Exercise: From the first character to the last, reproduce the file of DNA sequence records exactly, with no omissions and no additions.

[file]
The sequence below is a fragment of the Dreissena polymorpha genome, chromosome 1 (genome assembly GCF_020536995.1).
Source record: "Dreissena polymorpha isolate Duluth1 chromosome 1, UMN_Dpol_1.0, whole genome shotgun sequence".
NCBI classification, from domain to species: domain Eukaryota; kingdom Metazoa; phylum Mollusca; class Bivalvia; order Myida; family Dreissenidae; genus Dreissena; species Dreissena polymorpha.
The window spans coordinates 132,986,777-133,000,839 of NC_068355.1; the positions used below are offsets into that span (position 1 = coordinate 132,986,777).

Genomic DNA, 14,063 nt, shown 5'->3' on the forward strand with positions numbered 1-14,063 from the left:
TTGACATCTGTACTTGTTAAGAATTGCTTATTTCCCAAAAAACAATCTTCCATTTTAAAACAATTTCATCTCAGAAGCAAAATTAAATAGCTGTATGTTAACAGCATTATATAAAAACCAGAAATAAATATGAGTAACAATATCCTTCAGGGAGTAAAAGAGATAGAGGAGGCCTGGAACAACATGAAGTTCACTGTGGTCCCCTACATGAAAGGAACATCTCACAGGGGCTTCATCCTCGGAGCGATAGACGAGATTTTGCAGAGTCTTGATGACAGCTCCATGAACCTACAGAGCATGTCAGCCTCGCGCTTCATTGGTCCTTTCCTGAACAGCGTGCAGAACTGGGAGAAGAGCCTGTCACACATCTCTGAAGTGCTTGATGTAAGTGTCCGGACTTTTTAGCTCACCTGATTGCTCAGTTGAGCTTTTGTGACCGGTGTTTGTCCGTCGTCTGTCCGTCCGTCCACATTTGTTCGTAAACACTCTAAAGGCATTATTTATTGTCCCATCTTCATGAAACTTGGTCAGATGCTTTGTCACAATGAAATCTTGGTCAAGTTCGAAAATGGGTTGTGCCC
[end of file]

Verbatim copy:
The sequence below is a fragment of the Dreissena polymorpha genome, chromosome 1 (genome assembly GCF_020536995.1).
Source record: "Dreissena polymorpha isolate Duluth1 chromosome 1, UMN_Dpol_1.0, whole genome shotgun sequence".
NCBI classification, from domain to species: domain Eukaryota; kingdom Metazoa; phylum Mollusca; class Bivalvia; order Myida; family Dreissenidae; genus Dreissena; species Dreissena polymorpha.
The window spans coordinates 132,986,777-133,000,839 of NC_068355.1; the positions used below are offsets into that span (position 1 = coordinate 132,986,777).

Genomic DNA, 14,063 nt, shown 5'->3' on the forward strand with positions numbered 1-14,063 from the left:
TTGACATCTGTACTTGTTAAGAATTGCTTATTTCCCAAAAAACAATCTTCCATTTTAAAACAATTTCATCTCAGAAGCAAAATTAAATAGCTGTATGTTAACAGCATTATATAAAAACCAGAAATAAATATGAGTAACAATATCCTTCAGGGAGTAAAAGAGATAGAGGAGGCCTGGAACAACATGAAGTTCACTGTGGTCCCCTACATGAAAGGAACATCTCACAGGGGCTTCATCCTCGGAGCGATAGACGAGATTTTGCAGAGTCTTGATGACAGCTCCATGAACCTACAGAGCATGTCAGCCTCGCGCTTCATTGGTCCTTTCCTGAACAGCGTGCAGAACTGGGAGAAGAGCCTGTCACACATCTCTGAAGTGCTTGATGTAAGTGTCCGGACTTTTTAGCTCACCTGATTGCTCAGTTGAGCTTTTGTGACCGGTGTTTGTCCGTCGTCTGTCCGTCCGTCCACATTTGTTCGTAAACACTCTAAAGGCATTATTTATTGTCCCATCTTCATGAAACTTGGTCAGATGCTTTGTCACAATGAAATCTTGGTCAAGTTCGAAAATGGGTTGTGCCC